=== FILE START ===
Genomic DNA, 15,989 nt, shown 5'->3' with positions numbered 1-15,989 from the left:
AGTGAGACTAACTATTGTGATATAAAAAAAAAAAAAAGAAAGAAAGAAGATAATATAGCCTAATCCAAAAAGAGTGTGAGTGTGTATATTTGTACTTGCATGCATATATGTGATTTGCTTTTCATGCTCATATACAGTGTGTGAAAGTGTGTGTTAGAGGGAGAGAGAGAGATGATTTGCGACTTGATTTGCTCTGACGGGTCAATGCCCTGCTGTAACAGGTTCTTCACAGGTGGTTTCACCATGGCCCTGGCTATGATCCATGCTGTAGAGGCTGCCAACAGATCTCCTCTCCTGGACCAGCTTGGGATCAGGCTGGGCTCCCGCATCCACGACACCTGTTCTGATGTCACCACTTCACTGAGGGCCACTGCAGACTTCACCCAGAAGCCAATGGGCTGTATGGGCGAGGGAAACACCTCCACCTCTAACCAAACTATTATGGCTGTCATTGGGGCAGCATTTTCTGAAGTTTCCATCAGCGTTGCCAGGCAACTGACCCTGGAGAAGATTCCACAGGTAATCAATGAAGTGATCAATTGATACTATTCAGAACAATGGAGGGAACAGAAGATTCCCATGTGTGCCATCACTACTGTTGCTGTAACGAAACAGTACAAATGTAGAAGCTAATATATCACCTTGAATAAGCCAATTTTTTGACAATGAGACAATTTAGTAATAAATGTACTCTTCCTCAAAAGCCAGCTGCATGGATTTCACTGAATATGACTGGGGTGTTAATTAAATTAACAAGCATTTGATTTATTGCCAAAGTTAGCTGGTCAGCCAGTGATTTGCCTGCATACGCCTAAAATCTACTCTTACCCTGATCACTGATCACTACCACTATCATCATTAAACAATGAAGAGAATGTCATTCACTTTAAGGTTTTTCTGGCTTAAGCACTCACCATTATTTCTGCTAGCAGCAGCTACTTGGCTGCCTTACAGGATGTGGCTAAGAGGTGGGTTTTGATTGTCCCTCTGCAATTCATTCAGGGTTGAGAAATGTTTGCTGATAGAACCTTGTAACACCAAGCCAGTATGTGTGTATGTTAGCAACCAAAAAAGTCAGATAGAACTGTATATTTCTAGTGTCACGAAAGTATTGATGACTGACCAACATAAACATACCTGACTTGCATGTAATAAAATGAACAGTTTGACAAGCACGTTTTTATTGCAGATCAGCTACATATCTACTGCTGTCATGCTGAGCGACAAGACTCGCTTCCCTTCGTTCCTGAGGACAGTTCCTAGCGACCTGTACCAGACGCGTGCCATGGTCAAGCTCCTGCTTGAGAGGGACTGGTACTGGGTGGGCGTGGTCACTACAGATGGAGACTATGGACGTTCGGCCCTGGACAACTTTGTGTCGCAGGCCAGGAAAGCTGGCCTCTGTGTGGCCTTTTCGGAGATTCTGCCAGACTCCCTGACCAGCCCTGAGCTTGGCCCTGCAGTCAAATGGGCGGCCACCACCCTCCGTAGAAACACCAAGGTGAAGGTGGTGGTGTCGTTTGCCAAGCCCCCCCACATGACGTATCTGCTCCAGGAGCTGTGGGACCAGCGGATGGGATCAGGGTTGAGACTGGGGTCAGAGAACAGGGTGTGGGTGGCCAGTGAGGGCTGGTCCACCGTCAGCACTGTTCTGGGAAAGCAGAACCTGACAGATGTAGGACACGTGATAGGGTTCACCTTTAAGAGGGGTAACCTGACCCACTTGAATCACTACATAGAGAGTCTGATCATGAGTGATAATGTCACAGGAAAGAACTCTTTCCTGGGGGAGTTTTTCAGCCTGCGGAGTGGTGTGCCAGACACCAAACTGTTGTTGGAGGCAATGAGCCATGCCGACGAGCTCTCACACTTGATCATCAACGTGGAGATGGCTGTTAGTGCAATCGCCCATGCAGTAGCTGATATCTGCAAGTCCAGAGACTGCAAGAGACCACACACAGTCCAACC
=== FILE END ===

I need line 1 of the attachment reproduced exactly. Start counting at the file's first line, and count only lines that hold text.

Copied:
Genomic DNA, 15,989 nt, shown 5'->3' with positions numbered 1-15,989 from the left: